Whether you are an avid and experienced cyclist, or a newcomer wishing to explore a new passion, road bikes trends in 2018 are full of exciting high-tech advancements in cycling speed and durability. Like with the ever-popular mountain bike, there has never been a better time to leave behind four wheels for two, put on your helmet, and get out on the open road to experience the thrill of cycling on your chosen bicycle.
eBikes: Gaining Momentum in 2018
While some of the more hardcore cyclists may scoff at the eBike (as they used to do the same with safety helmets), there is no denying that it will only increase in popularity in 2018 and beyond. The eBike appeals to a wide variety of cyclists, though it should not be considered a lazy way out by any stretch of the imagination.
The eBike, or pedelec as they are also known, is basically an electric bike that can be operated in pedal mode only for a pure cycling experience. Even when using the motor, the cyclist is given a “boost” but not a “free ride”. The motor, when used, acts to help cyclists on a tough uphill climb or even ease an older cyclist back into the sport. The use of the motor might mean somewhat diminished physical exertion for the rider, but equally, it is still a workout of sorts, contributing to overall physical fitness.
eBikes still provide an effective workout for those whose cycling passion is specific to fitness, and even the staunchest cycling purists are often pleasantly surprised once they decide to give eBikes a try. Four specific obstacles that are overcome with eBikes include automatic shifting decisions for the nervous cyclist (because the motor “knows” when to assist you), managing steep hills or difficult rides with greater ease, keeping up on a group ride if the cyclist needs an added boost to reach more advanced members of her party, and overall safety on the ride, as the eBike allows you to better regulate the cycling levels you are capable of achieving (reducing the fear of a crash caused by fatigue!)
Rim Brakes Make Way for More Disc Brakes
While disc brakes were once primarily limited to the mountain bike, they are now seen more often in the road model equivalent and it is not unlikely for disc brakes to eventually become the standard.
Rim brakes and disc brakes differ in where the force is applied: a rim brake’s stopping force occurs when applied by calipers to the outer edge of the rim. A disc brake, which is closer to what you would see on a motorcycle, moves the braking surface to a rotor. While rim brakes are lighter and more aerodynamic, disc brakes offer stronger stopping power, which explains the growing appeal for adventurous cyclists. Still, they come with a higher price point so they are not the ideal choice for a cyclist with a limited budget, and those just starting out may opt to stay with the traditional rim brake.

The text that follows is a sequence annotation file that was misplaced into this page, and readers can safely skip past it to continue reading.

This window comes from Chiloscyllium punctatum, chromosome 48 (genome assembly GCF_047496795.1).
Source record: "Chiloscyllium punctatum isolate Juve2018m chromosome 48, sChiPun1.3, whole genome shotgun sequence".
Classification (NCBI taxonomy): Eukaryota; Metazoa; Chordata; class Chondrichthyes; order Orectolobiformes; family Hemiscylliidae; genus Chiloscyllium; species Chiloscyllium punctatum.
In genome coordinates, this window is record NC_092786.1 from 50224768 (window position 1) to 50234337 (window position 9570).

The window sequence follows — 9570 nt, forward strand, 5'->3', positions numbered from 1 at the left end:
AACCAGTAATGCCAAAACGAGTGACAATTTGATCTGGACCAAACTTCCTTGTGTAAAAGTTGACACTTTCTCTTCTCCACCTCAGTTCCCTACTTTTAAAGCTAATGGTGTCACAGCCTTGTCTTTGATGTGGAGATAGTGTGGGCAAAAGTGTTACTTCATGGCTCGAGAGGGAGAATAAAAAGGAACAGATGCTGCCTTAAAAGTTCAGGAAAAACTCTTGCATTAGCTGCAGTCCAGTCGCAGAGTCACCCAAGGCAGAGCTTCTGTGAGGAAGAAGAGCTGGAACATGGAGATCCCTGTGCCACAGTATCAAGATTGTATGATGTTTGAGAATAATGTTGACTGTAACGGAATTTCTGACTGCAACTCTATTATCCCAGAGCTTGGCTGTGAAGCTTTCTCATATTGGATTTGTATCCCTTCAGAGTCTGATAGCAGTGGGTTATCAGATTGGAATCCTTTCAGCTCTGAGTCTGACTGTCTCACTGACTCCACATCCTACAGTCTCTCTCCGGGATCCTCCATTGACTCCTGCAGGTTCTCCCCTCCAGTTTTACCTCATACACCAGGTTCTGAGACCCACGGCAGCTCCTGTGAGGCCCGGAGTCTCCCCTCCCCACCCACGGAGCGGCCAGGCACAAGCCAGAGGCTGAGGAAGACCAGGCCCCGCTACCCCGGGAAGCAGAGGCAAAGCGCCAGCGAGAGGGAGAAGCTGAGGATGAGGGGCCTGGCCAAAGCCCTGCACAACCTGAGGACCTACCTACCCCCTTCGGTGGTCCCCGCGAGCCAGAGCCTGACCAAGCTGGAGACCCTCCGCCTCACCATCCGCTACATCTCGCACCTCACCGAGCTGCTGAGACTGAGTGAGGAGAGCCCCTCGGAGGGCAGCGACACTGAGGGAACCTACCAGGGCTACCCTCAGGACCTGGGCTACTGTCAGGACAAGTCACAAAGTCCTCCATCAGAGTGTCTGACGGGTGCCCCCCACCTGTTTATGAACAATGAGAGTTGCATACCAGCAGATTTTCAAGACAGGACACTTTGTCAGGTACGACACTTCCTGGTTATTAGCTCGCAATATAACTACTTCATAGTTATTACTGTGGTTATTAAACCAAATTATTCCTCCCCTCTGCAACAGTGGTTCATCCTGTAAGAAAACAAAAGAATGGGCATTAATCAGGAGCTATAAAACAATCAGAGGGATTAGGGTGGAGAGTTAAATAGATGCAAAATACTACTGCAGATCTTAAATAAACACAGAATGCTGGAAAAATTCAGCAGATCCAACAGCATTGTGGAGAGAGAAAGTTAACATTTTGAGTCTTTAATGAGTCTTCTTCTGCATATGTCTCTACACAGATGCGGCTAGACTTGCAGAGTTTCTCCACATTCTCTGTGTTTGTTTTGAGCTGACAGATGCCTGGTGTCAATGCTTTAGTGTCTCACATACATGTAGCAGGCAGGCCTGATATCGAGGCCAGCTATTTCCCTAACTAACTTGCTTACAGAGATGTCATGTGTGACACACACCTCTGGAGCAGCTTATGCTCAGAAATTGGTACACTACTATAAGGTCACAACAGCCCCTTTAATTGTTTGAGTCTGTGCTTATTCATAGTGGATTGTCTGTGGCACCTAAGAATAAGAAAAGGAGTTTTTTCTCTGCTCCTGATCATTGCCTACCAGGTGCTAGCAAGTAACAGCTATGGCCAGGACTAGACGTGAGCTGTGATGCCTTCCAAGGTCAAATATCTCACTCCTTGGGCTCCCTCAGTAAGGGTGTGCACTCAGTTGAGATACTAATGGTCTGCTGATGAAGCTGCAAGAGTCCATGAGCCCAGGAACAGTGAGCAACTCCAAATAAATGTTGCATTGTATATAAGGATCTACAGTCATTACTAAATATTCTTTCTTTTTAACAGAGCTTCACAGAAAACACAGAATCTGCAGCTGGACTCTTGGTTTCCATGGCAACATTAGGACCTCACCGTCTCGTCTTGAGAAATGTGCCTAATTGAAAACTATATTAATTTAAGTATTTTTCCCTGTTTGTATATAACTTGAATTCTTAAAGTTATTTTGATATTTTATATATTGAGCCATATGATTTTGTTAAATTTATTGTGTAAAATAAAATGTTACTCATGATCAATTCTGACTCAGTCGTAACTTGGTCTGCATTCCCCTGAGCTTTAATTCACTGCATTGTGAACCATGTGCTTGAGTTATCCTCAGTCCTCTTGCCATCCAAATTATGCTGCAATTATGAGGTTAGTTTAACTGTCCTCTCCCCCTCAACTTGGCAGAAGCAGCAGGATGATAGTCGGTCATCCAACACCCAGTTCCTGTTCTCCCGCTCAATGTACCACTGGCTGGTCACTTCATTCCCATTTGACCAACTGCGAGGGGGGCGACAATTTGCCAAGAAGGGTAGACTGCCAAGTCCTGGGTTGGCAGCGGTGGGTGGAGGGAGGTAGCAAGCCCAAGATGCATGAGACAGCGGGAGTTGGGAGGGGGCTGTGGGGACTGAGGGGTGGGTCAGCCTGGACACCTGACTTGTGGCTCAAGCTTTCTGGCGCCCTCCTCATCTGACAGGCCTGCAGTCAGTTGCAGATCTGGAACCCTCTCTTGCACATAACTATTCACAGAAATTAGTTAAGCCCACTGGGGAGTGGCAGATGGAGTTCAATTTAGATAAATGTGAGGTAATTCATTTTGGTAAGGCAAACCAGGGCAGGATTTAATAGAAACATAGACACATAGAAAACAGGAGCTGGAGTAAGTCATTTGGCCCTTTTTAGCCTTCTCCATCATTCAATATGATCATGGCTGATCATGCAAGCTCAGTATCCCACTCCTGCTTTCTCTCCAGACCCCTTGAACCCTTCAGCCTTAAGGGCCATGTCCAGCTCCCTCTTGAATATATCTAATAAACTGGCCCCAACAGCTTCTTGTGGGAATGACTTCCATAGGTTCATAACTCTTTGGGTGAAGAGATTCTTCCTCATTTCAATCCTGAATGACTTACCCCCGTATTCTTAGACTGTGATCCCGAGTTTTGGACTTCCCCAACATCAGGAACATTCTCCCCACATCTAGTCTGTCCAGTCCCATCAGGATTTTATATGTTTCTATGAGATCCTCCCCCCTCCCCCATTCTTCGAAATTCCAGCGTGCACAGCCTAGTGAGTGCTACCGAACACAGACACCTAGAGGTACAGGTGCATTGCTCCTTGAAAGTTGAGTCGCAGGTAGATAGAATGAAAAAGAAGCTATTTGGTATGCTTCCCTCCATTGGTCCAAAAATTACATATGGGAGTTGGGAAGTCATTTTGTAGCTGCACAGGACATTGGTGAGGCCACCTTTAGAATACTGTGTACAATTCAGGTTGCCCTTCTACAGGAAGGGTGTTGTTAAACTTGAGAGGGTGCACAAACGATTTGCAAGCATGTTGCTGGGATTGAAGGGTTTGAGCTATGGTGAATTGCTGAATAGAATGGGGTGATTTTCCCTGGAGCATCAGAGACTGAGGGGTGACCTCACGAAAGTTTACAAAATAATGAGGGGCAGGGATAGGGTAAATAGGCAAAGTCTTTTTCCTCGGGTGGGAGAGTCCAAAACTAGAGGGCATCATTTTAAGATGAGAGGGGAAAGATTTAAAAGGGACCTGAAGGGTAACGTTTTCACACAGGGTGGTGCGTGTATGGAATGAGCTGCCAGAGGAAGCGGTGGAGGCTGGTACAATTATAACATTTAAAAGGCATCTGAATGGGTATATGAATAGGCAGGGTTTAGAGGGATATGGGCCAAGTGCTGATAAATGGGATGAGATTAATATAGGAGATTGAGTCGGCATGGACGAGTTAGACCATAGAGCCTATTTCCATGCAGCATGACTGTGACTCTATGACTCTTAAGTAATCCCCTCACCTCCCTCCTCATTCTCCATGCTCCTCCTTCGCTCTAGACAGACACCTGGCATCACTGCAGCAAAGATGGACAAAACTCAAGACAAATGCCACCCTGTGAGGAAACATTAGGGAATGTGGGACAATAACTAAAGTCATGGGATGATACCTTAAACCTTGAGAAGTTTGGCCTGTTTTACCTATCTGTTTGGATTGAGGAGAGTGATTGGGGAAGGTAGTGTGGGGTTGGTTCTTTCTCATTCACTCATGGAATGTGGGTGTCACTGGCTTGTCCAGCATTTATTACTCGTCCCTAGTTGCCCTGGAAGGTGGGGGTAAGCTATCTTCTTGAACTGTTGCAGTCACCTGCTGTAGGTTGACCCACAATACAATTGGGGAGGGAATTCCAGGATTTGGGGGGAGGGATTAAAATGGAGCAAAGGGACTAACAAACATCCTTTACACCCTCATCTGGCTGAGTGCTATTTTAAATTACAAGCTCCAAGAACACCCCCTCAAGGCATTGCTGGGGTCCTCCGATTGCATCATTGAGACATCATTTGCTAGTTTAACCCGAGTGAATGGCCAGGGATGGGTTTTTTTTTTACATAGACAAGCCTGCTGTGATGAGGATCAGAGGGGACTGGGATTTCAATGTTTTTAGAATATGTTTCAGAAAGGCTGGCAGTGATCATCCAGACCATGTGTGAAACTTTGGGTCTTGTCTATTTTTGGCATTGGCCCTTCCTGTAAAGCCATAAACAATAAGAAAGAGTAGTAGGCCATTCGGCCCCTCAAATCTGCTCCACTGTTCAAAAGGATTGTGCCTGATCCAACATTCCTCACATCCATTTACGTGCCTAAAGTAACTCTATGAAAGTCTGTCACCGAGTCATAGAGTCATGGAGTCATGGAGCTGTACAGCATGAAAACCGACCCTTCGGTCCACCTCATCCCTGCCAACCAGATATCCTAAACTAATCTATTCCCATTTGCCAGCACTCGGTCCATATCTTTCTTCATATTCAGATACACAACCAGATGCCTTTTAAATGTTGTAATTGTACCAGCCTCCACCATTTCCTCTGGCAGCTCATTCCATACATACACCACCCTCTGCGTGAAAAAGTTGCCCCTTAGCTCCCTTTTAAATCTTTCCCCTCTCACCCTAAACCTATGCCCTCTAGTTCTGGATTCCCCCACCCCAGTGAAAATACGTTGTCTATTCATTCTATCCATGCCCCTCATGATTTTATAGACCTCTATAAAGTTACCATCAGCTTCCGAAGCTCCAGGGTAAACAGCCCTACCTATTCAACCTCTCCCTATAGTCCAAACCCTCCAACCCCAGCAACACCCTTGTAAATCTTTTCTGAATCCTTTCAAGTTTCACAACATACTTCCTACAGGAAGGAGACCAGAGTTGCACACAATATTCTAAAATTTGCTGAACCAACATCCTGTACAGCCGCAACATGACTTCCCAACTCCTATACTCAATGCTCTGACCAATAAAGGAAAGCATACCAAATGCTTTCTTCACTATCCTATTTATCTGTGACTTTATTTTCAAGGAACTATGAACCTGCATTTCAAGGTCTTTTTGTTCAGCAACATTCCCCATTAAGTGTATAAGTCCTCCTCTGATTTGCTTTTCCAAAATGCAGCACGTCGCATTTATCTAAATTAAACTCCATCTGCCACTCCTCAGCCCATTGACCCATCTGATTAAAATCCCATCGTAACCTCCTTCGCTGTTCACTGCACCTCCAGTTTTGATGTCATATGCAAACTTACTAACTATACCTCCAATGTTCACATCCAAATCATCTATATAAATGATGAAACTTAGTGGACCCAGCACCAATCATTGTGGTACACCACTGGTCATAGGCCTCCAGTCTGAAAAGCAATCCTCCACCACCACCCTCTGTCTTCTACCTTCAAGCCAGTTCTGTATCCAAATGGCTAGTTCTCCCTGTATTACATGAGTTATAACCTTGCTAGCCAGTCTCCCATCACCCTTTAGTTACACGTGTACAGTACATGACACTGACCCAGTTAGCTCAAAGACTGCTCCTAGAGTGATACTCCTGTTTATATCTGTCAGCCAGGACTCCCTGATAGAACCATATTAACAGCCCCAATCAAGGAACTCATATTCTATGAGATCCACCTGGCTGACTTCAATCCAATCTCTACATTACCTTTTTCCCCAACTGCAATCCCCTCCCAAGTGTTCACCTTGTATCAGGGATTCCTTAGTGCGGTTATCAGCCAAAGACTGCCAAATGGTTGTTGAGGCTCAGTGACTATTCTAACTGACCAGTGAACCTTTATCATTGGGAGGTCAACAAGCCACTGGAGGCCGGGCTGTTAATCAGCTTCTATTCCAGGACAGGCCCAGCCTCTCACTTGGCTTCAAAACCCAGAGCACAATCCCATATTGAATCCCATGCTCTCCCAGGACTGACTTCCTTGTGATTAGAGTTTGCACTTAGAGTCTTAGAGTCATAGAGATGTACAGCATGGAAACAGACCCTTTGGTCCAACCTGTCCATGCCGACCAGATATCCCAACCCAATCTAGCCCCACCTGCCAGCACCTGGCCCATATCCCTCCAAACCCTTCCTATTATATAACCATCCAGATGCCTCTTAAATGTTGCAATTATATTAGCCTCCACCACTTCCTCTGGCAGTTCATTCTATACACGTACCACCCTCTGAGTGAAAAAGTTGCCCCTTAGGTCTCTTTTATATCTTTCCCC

Aerodynamic Advancements, Integrated Cockpits, and Digital Shifting
As manufacturers continue to produce bicycles that are more aerodynamic and push the boundaries of speed, integrated cockpits (or the integrated handlebar and stem) are seeing more widespread use among the cycling community as well. From an aesthetic point of view, integrated cockpits hide cables and present a cleaner look on the cycle overall. They enhance the overall aerodynamics in cycling and will continue to be a standard in newly launched cycles in 2018.
Digital shifting is also becoming more widespread on higher-end road bikes. These systems allow cyclists to shift by using electronic switches versus control levers and mechanical cables. The pros of using digital shifting are the ability to shift faster and also the fact that the system can calibrate itself (meaning less overall maintenance for the cyclist). However, this is another costly option that may not be within reach for all cyclists just yet.
The Wheels Are Still Getting Wider
Most road bikes have a standard 25 mm tyre, but with the growing use of disc brakes, there is also now more space for a wider tyre and wheel on cycles. Some manufacturers are starting to use 28 mm as the standard for tires on road bikes.
The days of narrow tyres on your bicycle are in the past, and manufacturers claim the wider tyre saves energy and reduce rolling resistance, not to mention providing a more comfortable ride overall for the cyclist. Greater traction from a wider tyre is a benefit to the cyclist riding in wet conditions as well.
Overall, the newest trends are encouraging for all cyclists, with aerodynamic and technical advancements that allow us to achieve greater speeds and a more thrilling (and even safer) ride. Not all of the newfound technology is within the reach of every cyclist’s budget, but as the advancements become more widespread we will see some of these features trickle down to the lower-end road bike models as well. Whether trying out an eBike for the first time or upgrading to wider tyres, cyclists are sure to find many ways to enhance their experiences in 2018.